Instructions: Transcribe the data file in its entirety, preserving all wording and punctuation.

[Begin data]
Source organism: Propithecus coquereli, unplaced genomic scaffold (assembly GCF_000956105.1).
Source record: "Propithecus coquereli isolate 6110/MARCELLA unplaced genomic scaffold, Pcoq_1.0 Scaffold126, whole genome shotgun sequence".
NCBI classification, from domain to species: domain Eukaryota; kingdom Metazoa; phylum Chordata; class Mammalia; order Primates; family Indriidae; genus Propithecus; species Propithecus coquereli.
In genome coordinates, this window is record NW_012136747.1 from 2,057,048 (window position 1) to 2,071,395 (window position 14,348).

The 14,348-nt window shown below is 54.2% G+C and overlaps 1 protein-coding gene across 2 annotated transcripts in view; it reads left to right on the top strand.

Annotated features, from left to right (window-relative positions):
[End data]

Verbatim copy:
Source organism: Propithecus coquereli, unplaced genomic scaffold (assembly GCF_000956105.1).
Source record: "Propithecus coquereli isolate 6110/MARCELLA unplaced genomic scaffold, Pcoq_1.0 Scaffold126, whole genome shotgun sequence".
NCBI classification, from domain to species: domain Eukaryota; kingdom Metazoa; phylum Chordata; class Mammalia; order Primates; family Indriidae; genus Propithecus; species Propithecus coquereli.
In genome coordinates, this window is record NW_012136747.1 from 2,057,048 (window position 1) to 2,071,395 (window position 14,348).

The 14,348-nt window shown below is 54.2% G+C and overlaps 1 protein-coding gene across 2 annotated transcripts in view; it reads left to right on the top strand.

Annotated features, from left to right (window-relative positions):